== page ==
Goal: Getting to know the area the project will operate on.

Sample questions

  • What is your role in this project?
  • What did you do before this?
  • What is this product going to be?
  • Who is this product made for?
  • When is the version we’re designing going to be released?
  • What worries you about this project? What’s the worst thing that could happen during the project?
  • What should this project accomplish for the business?
  • How will you, personally, define success for this project?
  • Is there anyone you think we should talk to, that isn’t on our list? Who?
  • How would you like to be involved in the rest of the project? What’s the best way to reach you?

A few basic rules for preparing questions for an interview:

  • Ask only open questions — that is questions that require more extensive answers. It will protect you from gaining a feedback that won’t be very useful.
  • Don’t ask obvious questions — do your homework first, and respect the time of your interviewee and your own. Asking obvious questions, or those already answered, can discourage the person you talk to from further discussion.
  • Do not suggest an answer — suggestive questions are very common mistakes in conducting interviews, that has a huge impact on feedback’s quality. Keep it in mind and always check your question list to make sure you avoid that mistake.
  • Questions should be clear — if you want to get a clear answer, your questions should be asked in the same way. Ask one question at a time, don’t confuse or overwhelm the person you’re interviewing.
  • Questions should generate: facts, anecdotes, opinions, attitudes, feelings, perceptions, and values.

Notes

When you’re all set with question list and basic rules to conduct an interview, now it’s time use them in practice. Now you should ask yourself how you will collect gathered informations. Not paying attention to the person you talk to because of writing down notes is definitely something to avoid.

Here’s a few ideas on how to manage that:

This is how we did it in Talebook

1. Note-taking person

Invite another person for an interview that will help you making notes. It will let you focus on an interview, having detailed notes in the same time. Just make sure to have at least a sheet of paper for yourself — in case you would like to write down your observations during the interview.

2. Audio/video recording

Another way is to record an interview. It will allow you to keep the whole interview archived and you will be able to get back to it later. Also, while analysing recordings you can notice some non-verbal aspects of answers you get — not only opinions but also your client’s emotions towards particular aspects of the project.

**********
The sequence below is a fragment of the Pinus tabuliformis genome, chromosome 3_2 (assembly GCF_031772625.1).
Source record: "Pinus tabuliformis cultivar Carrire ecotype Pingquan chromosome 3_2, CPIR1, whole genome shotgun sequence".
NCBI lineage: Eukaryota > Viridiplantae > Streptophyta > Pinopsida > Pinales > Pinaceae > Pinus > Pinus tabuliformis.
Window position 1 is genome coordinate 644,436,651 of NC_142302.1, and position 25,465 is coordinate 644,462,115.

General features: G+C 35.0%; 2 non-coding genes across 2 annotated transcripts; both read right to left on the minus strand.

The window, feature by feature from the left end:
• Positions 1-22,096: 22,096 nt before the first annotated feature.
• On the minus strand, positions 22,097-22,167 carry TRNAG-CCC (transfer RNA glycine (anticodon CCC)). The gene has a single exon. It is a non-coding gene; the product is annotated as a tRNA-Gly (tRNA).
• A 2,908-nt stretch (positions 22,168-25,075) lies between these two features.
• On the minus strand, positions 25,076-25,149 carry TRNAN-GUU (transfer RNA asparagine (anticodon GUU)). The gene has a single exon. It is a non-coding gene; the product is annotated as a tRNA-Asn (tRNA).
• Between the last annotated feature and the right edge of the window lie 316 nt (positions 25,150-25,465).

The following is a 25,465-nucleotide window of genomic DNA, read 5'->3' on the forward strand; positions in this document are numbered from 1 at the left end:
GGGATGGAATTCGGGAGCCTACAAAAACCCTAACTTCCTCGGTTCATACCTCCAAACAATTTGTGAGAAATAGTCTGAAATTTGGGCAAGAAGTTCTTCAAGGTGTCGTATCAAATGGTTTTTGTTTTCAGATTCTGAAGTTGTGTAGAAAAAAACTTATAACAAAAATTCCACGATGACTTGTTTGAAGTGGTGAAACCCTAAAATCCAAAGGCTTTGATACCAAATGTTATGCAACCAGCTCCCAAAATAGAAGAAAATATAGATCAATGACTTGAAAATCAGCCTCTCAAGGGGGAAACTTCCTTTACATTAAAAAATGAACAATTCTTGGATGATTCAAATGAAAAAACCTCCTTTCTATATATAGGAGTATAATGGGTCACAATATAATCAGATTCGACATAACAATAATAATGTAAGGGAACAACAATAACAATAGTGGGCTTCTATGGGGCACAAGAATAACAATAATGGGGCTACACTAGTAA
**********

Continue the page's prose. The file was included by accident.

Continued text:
Remember to always ask for the permission to record an interview and inform the person interviewed about its purpose.

3. iPad > Laptop

If you will decide to stick with making notes by yourself, it will be better if you’ll choose a smaller device, such as iPad. That way you will avoid an effect of being separated form the person you’re interviewing, and it will be easier for you to stay focused. Also remember to switch on “do not disturb” mode to keep away any distractors!

You can make notes during an interview directly in Talebook. Then you will be able to share them with your collaborators and get back to them in further steps of the project work.

Conducting interview

Here’s a few tips on conducting an interview:

  • Always let your interviewee finish his answer*
    Never interrupt the person that is answering your questions. When he needs more time to think — hold on, don’t try to guess or suggest what the person is going to say. If anything brought to you some additional questions — write them down, you will be able to ask them later.
  • Make follow-ups
    During the interview, when you get an answer, try to wrap it up shortly. If something was not clear to you — ask about it. If you find any answer especially interesting or valuable — mention that. It will assure the other person that you listen to him/her carefully and make an interview become more conversation-like.
  • Summary
    It’s very important that the person you interviewed will be aware of how important his/her feedback was for your product. Thank your interviewee for his/her time and assure that gathered informations will be very helpful. You can also ask for a feedback on an interview.

A stakeholder interview is just a beginning of a long, bumpy road of project work. Make sure that from the very beginning you conduct this process carefully, and that from the first stage of it your work is well organised, planned and documented. For all that you can use the tool dedicated specifically for those purposes, that is Talebook.io, which will support your work through the whole UX process.

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How to understand your clients? Guide to Stakeholder Interview. was originally published in UX Planet on Medium, where people are continuing the conversation by highlighting and responding to this story.